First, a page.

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The Orion

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Chico State's independent student newspaper

The Orion

Lady Gaga silences critics

Apple Music/Interscope Records

The Gaga regime is once again blasting forward with the release ofJoanne.”

Following a dismal performance by her 2013 LP, “Artpop,” Lady Gaga and her global troupe of Little Monsters knew the release of the megastar’s fifth studio album would be most pivotal.

Purposefully and delicately crafted, the album projects itself as a musical mosaic citing multi-genre influence throughout its thirteen track voyage. Doubling as a modern pop album and a time machine, “Joanne” boasts inventive blends of the ’70s and ’80s pop to ’90s soft rock. In doing so, the collection places strict emphasis on hypnotic guitar riffs and piano-driven melodies.

Distancing herself from the dance-ready songs of her earlier work, “Joanne” has club-worthy tunes in lead single “Perfect Illusion” along with the spunky “A-YO.” The remainder of the album sacrifices the bodacious beats of current mainstream radio for emphatic storytelling by way of Gaga’s exclusive pop assemblage.

The standout tracks on “Joanne” thrive on the benevolent influences of Johnny Cash and Elton John. Most notably, Gaga shines on the country-esque confessional, “Sinner’s Prayer” closely followed by an indulgent duet with Florence Welch on “Hey Girl.”

Gaga’s keen experimentation is on full display in the thumping and synthetic allure of “John Wayne,” a melodramatic wish for the long lost cowboys of the West. Keeping listeners on their toes, Gaga’s fun continues through the stylish “Come to Mama” and conceptual “Grigio Girls.”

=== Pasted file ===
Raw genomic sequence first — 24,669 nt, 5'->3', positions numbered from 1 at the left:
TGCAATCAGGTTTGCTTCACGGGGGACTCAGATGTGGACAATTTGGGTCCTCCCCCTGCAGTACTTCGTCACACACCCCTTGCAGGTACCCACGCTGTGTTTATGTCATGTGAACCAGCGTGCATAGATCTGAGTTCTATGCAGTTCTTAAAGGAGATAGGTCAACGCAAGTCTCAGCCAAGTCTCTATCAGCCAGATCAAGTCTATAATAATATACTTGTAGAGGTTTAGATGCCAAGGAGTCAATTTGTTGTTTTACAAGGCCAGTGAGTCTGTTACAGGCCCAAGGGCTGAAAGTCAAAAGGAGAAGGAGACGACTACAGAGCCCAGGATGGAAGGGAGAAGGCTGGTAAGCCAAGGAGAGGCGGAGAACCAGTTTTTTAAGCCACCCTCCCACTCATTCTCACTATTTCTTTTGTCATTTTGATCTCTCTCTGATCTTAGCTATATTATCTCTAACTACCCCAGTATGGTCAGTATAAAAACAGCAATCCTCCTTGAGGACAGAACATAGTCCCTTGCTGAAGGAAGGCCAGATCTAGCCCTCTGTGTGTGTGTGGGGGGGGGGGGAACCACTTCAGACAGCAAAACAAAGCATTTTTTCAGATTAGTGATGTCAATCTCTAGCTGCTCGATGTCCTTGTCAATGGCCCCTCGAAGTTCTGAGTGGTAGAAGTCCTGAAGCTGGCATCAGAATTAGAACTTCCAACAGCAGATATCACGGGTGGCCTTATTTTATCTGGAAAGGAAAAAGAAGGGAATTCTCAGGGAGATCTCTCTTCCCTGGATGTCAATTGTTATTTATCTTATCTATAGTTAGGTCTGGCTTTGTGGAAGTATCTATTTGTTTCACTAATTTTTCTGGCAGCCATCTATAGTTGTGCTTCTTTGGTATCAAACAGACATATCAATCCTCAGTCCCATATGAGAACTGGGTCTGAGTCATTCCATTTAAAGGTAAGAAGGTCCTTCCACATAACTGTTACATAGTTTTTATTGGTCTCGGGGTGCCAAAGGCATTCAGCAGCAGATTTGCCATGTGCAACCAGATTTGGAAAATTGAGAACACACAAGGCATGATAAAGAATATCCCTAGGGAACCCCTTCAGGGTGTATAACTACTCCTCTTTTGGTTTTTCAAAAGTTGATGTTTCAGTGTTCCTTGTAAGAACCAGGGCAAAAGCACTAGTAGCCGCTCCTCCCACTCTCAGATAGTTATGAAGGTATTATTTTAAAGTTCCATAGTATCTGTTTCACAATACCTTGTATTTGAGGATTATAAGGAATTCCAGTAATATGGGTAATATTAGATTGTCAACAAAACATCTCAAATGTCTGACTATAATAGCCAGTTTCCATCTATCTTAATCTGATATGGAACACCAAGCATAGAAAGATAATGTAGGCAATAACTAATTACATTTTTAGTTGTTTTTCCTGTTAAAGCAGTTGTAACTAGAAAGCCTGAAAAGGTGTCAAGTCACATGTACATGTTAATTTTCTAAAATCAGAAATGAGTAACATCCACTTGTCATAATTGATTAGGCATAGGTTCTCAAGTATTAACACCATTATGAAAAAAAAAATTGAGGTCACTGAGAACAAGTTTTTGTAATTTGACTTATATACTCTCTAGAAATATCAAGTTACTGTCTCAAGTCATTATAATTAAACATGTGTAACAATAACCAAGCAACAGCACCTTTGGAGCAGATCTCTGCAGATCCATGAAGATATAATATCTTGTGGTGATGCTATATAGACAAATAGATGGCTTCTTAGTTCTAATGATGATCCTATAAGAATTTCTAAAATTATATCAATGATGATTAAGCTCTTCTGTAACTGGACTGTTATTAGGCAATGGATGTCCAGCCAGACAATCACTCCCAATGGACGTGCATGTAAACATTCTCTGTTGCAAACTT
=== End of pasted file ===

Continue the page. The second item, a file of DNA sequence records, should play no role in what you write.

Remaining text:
Although the ebullience of Gaga is prominent throughout the entirety of the album produced by Mark Ronson, a stark vulnerability is evident in various tracks.

Gaga delves into intimacy on the stripped down superlative track, named after the singer’s late aunt. She also confesses her societal observations on the hauntingly nuanced “Angel Down” calling, “Shots were fired on the street / By the church where we used to meet / Angel down, angel down / But the people just stood around.”

For most artists, the lack of unified and consistent sound on display throughout “Joanne” would signify nothing short of a disaster. However, Gaga’s resolute vocals placed at the forefront of each track seamlessly weave the project into its own unique form of solidarity.

While many have questioned the side effects of Gaga’s ingenuity, it’s evident the benefits far outweigh the risk, casting the spotlight on her invaluable presence in today’s artistic culture.

Rylee Pedotti can be reached at [email protected] or @theorion_arts on Twitter.

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